“We all agree that the United States faces real threats from terrorist networks and that vetting is necessary,” the distinguished elder statesmen say. “We all are nevertheless unaware of any specific threat that would justify the travel ban’ established by the executive order. Rather, they said they viewed it as one that ‘ultimately undermines the national security of the United States rather than making us safer.” It will “disrupt key counterterrorism, foreign policy and national security partnerships,” they declare, and “endanger intelligence sources in the field” by “breaching faith” with them. (Read Fred Barbash’s story. Read the full declaration here.)

Former CIA director Michael V. Hayden explains why Trump’s ban hurts American spies in countries affected by the order – damaging critical relationships between case officers and human sources that help keep America safe. “Some will quibble … that this is a temporary ban (maybe) and exceptions can be made (possibly),” he writes in today’s Post. “But … it doesn’t take paranoia to connect the action of the executive order with the hateful, anti-Islamic language of the campaign. In the Middle East, with its honor-based cultures, it’s easier to recruit someone we have been shooting at than it is to recruit someone whose society has been insulted.” The simple idea of America didn’t hurt either: “[One] station chief said that one of the fundamentals of his business was selling the dream. The Soviets ‘had a hard time with that. We had it easy. They didn’t necessarily want to go there, but it was a place they kept in their minds where they would be welcome.’”

— A crush of people stranded in legal limbo are rushing to fly back into the United States while the temporary stay remains in effect, and vulnerable refugee families who had been scheduled to travel to America are living in fear and limbo. Louisa Loveluck and Zakaria Zakaria report: “Last month, the Tawouz family were told a new life in the U.S. was just days away. Last week, they learned they were no longer welcome. And by Saturday, they had no idea what to believe. ‘We’ve been hopeful, we’ve been devastated. Now we just don’t know,’ said Majid Tawouz, a father of five …Their bags had been packed and were nearly bursting on the morning in late January when they learned they would not need them.” Now, an aid official says the U.N. will likely be expected to sort through already-vetted case files to identify the most vulnerable families for referral to another nation’s resettlement program. “For Wajeeha, 11, the suspension meant an indefinite wait for hormone treatment that the family cannot afford in Turkey … For her younger brother, it meant longer until a doctor can explain why his bones have grown curved. Moments later, Wajeeha’s small voice echoed down the phone line. ‘I was so excited, but now I just feel sad,’ she said. ‘Baba told me there aren’t planes for people like us anymore. Why don’t they want us?’”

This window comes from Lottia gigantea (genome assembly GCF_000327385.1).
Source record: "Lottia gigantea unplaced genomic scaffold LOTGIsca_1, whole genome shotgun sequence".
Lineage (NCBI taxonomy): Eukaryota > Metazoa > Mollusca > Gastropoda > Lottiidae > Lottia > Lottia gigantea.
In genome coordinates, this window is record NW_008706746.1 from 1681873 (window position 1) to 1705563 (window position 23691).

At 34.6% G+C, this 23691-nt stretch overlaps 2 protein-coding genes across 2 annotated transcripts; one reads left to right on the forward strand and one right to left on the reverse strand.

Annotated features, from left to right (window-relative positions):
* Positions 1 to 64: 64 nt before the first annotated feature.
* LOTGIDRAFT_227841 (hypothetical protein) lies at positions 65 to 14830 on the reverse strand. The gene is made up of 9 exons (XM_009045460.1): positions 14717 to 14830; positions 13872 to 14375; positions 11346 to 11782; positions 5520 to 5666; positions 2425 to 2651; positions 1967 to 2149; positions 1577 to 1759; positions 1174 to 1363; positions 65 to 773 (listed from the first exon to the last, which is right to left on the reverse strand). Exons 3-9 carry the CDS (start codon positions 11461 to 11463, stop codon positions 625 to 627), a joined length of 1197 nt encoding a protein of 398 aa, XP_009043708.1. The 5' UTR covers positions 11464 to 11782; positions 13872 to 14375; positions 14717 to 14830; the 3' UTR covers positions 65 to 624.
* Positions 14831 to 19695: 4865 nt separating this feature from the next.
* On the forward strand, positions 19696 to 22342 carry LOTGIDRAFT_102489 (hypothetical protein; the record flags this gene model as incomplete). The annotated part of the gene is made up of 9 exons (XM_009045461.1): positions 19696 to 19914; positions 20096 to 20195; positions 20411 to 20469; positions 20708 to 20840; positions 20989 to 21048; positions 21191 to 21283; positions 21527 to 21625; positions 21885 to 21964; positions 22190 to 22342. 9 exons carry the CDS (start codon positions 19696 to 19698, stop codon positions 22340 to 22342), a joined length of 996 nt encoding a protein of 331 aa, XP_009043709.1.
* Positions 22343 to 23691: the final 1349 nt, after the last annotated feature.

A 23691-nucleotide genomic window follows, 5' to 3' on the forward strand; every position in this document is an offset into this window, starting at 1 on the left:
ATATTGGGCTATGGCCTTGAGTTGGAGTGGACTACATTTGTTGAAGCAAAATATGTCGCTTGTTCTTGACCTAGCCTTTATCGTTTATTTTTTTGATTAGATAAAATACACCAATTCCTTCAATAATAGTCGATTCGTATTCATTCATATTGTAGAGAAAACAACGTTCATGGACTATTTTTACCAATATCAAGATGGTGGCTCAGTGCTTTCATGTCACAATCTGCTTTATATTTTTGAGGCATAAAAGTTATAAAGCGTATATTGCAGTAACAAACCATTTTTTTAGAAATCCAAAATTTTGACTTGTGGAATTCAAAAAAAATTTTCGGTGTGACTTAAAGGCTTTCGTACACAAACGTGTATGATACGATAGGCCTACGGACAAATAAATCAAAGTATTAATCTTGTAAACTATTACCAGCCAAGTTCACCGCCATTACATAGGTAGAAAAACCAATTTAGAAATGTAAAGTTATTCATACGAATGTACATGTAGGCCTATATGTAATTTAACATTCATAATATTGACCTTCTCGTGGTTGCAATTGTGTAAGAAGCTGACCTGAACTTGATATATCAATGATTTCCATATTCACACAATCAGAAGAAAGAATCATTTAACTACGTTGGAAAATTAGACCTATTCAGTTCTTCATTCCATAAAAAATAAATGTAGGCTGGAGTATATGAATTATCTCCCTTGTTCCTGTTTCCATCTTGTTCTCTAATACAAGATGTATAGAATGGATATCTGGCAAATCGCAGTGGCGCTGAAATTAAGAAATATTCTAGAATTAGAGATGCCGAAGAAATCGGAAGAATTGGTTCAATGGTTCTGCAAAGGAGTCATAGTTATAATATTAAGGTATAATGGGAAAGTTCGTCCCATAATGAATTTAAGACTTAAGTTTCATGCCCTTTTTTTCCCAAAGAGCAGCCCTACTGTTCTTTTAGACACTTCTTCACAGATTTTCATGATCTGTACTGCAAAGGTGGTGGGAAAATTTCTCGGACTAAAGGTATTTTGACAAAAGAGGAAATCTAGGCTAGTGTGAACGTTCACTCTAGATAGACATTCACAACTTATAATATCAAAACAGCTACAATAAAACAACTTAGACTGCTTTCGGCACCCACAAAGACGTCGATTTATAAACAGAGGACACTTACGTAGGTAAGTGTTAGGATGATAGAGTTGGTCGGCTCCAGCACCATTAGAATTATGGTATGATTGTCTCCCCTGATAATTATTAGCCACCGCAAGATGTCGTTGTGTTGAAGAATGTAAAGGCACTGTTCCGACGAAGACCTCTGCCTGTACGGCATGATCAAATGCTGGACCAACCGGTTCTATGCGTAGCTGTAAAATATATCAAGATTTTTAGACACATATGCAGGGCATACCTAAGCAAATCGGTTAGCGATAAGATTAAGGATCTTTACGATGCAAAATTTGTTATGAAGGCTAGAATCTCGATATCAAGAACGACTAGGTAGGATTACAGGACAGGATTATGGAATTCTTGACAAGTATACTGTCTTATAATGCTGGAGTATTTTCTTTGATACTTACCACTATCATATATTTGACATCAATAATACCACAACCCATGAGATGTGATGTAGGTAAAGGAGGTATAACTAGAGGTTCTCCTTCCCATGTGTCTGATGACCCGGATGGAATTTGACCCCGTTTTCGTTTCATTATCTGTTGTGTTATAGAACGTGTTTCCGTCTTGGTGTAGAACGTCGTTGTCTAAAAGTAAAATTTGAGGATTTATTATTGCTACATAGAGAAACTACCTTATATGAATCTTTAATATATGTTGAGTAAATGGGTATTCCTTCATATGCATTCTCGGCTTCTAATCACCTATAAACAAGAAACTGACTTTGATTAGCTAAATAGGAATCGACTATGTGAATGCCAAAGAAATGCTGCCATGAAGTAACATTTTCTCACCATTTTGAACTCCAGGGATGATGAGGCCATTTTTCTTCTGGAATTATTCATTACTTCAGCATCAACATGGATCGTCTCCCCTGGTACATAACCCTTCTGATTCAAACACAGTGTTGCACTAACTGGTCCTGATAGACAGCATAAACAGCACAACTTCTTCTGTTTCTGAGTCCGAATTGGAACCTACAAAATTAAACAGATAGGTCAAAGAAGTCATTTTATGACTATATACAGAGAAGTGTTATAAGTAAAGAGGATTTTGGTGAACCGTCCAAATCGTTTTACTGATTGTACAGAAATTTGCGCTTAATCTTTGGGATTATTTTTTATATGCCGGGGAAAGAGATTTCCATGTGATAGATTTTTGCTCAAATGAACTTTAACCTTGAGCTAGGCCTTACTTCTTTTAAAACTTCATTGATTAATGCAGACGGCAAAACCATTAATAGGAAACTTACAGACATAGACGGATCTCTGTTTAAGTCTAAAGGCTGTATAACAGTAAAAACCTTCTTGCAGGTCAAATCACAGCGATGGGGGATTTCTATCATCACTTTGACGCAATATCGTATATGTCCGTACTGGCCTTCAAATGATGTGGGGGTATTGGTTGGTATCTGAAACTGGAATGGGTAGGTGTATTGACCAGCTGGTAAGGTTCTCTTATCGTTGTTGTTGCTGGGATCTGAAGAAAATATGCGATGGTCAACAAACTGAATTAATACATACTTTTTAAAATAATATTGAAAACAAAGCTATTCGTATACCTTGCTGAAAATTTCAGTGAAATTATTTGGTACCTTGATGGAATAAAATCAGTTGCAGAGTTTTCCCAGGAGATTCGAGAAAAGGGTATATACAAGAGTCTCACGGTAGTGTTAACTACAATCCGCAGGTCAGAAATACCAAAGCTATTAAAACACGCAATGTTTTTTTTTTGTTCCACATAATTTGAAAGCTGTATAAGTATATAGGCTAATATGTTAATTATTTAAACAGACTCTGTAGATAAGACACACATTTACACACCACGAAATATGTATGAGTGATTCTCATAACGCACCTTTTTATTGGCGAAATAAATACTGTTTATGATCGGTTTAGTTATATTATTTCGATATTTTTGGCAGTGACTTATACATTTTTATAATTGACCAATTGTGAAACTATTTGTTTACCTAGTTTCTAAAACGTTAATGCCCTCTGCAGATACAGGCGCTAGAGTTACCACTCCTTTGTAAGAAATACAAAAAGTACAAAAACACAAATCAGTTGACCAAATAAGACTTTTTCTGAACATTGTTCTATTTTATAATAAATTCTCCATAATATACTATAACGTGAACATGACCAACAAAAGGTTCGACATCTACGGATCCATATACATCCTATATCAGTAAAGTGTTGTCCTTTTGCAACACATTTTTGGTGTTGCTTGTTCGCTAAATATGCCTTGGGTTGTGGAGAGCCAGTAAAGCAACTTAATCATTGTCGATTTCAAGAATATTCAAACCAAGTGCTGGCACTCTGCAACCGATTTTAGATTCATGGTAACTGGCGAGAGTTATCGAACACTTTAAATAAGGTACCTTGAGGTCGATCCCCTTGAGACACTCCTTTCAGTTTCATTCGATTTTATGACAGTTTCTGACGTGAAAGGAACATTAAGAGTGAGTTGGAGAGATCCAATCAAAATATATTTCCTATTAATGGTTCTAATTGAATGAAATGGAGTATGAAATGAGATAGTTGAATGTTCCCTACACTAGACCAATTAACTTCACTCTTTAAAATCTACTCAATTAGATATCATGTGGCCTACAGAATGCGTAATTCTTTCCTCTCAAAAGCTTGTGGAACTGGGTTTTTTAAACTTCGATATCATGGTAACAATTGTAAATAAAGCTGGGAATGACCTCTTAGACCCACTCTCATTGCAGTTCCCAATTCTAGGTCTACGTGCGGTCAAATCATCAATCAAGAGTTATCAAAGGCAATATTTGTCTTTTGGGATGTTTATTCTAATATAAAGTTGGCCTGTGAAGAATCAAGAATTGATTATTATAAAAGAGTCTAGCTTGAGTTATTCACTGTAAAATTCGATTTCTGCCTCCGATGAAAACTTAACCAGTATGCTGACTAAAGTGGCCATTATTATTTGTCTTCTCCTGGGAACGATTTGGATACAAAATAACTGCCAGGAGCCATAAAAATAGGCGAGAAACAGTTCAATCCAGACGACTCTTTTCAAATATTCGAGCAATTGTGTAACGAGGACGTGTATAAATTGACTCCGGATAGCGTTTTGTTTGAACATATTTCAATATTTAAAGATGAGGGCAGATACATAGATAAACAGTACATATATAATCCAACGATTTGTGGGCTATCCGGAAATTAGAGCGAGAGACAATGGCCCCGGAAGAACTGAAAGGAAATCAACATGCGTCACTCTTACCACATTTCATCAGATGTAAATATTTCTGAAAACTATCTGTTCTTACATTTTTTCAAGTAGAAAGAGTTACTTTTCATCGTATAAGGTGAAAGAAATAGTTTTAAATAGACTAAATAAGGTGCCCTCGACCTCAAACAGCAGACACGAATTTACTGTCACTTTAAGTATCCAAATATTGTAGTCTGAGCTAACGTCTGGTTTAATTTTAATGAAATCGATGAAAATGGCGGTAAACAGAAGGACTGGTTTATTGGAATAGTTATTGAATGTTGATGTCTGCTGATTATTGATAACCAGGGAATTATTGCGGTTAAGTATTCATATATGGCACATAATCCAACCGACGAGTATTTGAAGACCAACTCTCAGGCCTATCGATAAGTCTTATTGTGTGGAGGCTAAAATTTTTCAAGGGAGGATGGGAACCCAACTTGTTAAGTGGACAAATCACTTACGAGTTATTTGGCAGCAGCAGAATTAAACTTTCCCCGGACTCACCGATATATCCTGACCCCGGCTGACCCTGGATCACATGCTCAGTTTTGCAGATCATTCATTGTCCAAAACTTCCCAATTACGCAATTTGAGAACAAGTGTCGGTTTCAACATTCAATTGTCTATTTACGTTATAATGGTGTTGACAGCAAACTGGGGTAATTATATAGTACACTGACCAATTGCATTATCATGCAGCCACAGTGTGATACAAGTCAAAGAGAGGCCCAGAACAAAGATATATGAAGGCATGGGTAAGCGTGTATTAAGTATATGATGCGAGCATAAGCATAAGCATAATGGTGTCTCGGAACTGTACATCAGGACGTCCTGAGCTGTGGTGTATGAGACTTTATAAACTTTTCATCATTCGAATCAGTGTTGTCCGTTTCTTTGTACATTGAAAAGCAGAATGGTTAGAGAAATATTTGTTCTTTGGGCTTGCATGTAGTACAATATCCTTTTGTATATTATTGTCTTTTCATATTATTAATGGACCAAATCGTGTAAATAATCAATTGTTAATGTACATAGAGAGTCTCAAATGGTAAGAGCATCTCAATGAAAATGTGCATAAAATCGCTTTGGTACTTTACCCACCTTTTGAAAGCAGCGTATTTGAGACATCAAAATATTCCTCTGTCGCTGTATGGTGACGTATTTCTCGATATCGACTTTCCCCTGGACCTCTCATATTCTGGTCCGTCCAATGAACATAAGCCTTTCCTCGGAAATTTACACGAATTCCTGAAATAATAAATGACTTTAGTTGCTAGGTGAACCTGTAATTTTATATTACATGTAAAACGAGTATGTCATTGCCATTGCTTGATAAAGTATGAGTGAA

The Syrian refugee Anas Modamani arrives for court today in his lawsuit against Facebook in Wurzburg, Germany. (Thomas Lohnes/Getty Images)</p>

The Syrian refugee Anas Modamani arrives for court today in his lawsuit against Facebook in Wurzburg, Germany. (Thomas Lohnes/Getty Images)


View of the Week (W-End Edition): Looking Back at the Last Year of @POTUS44

As The third week of the Trump Administration is at hand,  our team thought this was quite interesting  to feature especially as @ordinaryfaces were featured prominently in this final retrospective issued by the Obama White House.    Please enjoy this on this Super Bowl 2017 Week-End:

This was the year in photos:For the eighth and final time, go behind the lens with White House photographers.

2016 Photos of the Year

In Review: The Obama Presidency

As the year comes to a close, White House staff looked back at a few of our favorite moments from the past eight years.

Read on Medium: President Obama's top speeches, as chosen by his speechwriters

President Obama’s top speeches, as chosen by his speechwriters

Read on Medium: President Obama's top moments in the digital era

President Obama’s top moments in the digital era

Read on Medium: he President's filmmakers pick their favorite White House videos

The President’s filmmakers pick their favorite White House videos

Read on Medium: First Lady Michelle Obama's Top 10 Let's Move Moments

First Lady Michelle Obama’s Top 10 Let’s Move! Moments

Read on Medium: Looking back on eight years of letters to the President

Looking back on eight years of letters to the President

Read on Medium: The most memorable We the People petitions

The most memorable We the People petitions

Helping To Transform The Conversation About Our World